Monday, July 22, 2013


Four Plays
Yerba Buena Center for the Arts, San Francisco
July 18th, 2013

When it comes to summer dance offerings in the San Francisco/Bay Area, every year is different – sometimes there is a ton of great stuff to see, and in other years, not so much. But there are a few ‘must-sees’ every summer, and  Post:Ballet is definitely one of them. After showing previous years at the Cowell Theater and the Herbst Theater, Post:Ballet opened its fourth home season at Yerba Buena’s Lam Research Theater. Aptly titled “Four Plays”, the collaborative mixed repertory program revealed Artistic Director Robert Dekkers’ creative genius and the off-the-charts talent of every Post:Ballet dance artist.

Photo: Tricia Cronin
The evening’s first three pieces came from the Post:Ballet choreographic archive: 2011’s “Colouring” and “Sixes and Seven” along with 2012’s “When in Doubt”. An interdisciplinary work, “Colouring” is all about process – the process of building material; the process of melding it together; the process of interdependence; the process of experimentation. Throughout the performance piece, different practitioners (choreographer, dancers, visual artist, musician, photographer) interact in real time. Not only is this a cool and fresh approach to artistic collaboration but also gives the audience a glimpse at what happens behind the scenes.

A solo that oozes duality, “Sixes and Seven” features choreography that is delicate and internal yet vast and sweeping at the same time. Impeccably danced by Jessica Collado (at Thursday’s performance), “Sixes and Seven” contains a delicious element of mystery to it. The soloist is taking inventory of her surroundings yet seeing something that the audience cannot; sharing part of her world, but keeping some things to herself.

“When In Doubt” examines collective co-existence – how we adapt, how we imitate, how we work together and how we stay true to ourselves in the midst of community. The dance is maybe a little too long, and much of the movement and staging seems similar. Having said that, the two main trios stood out for their narrative depth and choreographic ingenuity. Jane Hope Rehm, Aidan DeYoung and Ricardo Zayas were up first. Throughout their variation, Rehm was pulled, dragged and manipulated into various positions, almost like a puppet or doll. But as the trio continued, it became clear that she was not at all a passive player. Rather, this was bravery – a showing of complete trust and utter vulnerability between three people. The second pas de trois - danced by DeYoung, Zayas and Christian Squires - performed the exact same choreographic phrase but not in exact unison. From an audience perspective, this can often feel a little unsettling. Was the section under-rehearsed? Was one of the dancers just out of sync? In this case, the lack of unison was purposeful; it was serving the narrative. Here was a significant comment on individualism – the dancers were cycling through the same choreography but in their own time, at their own pace. Though not my favorite piece, “When In Doubt” certainly had these deep moments of clarity and meaning.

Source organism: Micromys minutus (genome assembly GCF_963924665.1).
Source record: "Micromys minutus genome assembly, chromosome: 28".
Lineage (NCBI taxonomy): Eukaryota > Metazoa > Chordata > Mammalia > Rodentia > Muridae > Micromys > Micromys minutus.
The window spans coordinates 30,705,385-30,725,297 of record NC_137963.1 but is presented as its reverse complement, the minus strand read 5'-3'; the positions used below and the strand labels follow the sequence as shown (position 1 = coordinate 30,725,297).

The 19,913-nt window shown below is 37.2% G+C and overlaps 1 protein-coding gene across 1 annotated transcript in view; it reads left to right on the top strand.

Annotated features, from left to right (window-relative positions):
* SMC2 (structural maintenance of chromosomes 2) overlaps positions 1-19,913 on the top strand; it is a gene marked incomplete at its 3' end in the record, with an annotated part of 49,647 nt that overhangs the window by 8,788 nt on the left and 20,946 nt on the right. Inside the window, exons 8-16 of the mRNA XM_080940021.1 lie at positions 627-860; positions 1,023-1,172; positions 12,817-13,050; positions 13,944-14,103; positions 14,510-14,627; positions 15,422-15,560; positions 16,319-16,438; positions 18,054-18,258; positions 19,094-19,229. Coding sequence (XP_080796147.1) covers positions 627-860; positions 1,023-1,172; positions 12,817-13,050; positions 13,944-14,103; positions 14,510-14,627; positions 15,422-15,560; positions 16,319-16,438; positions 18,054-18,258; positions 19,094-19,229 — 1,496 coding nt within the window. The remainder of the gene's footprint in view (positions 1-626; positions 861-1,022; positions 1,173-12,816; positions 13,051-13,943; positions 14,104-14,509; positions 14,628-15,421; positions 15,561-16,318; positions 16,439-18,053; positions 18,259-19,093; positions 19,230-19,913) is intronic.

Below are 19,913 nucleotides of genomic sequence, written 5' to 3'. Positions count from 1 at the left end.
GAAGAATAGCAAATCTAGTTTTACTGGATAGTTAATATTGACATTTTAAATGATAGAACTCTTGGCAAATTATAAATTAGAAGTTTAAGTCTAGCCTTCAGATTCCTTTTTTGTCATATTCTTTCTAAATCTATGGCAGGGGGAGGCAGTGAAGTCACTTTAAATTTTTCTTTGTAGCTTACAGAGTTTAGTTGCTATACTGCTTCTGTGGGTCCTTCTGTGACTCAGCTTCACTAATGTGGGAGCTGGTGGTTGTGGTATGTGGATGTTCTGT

Photo: Tricia Cronin
Act II brought the premiere of Dekkers’ newest work, “field the present shifts”, a piece that blended his signature choreographic style with chance processes. Set amidst a field of gorgeous dangling sculptures, “field the present shifts” had a somewhat scientific opening. Over and over again, dancers clustered in small groups and then broke apart into the space - scattering and re-adhering. It felt like watching particles react under differing circumstances and changing states. A slow, meditative section followed, accompanied by constellation-style video graphics on the back wall. In this segment, the dancers carved out positions in the space, like sculpture. With each extension, attitude turn, and arm movement, at every level of intonation and point of articulation, the resistance in the space was tangible. Again, many of the unison sequences varied, with some dancers taking longer in a turn or holding a position for a shorter duration. They were all staying in the moment and exercising the freedom they had been given to alter the phrase. One interesting result of these ‘faux unison’ moments was that it allowed the audience to really choose who they were going to watch. Every dancer was identifying themselves as part of the group, but also as individuals. The penultimate vignette found the music in rallantando, the sculptures being lowered to the ground and the movement slowing. This sequence was steeped in emotion – awe, relief and a little bit of sadness. Though it almost felt like the work was ending here, it was only a moment of repose, of suspension, of unresolved cadence before the recapitulation of the opening theme.

“field the present shifts” was a gorgeous piece of art – stunning choreography, incredible visuals, inventive lighting and brilliant dancing. The only downside was the costumes – the variegated color looked a little strange (though the bright orange was fantastic) and there was an odd ruffle in the design. They just weren’t particularly flattering.      

1 comment:

Richard said...

Heather, your writing and criticisms are impeccable.
Yet you neglected to mention the live music for "field the present shifts", which I found equally amazing and an ingegral part of that amazing piece. Matthew Pierce's new score, performed live with 4 other musicians, was magical, mysterious, atmospheric and very much contributed to the overall effectiveness of the piece.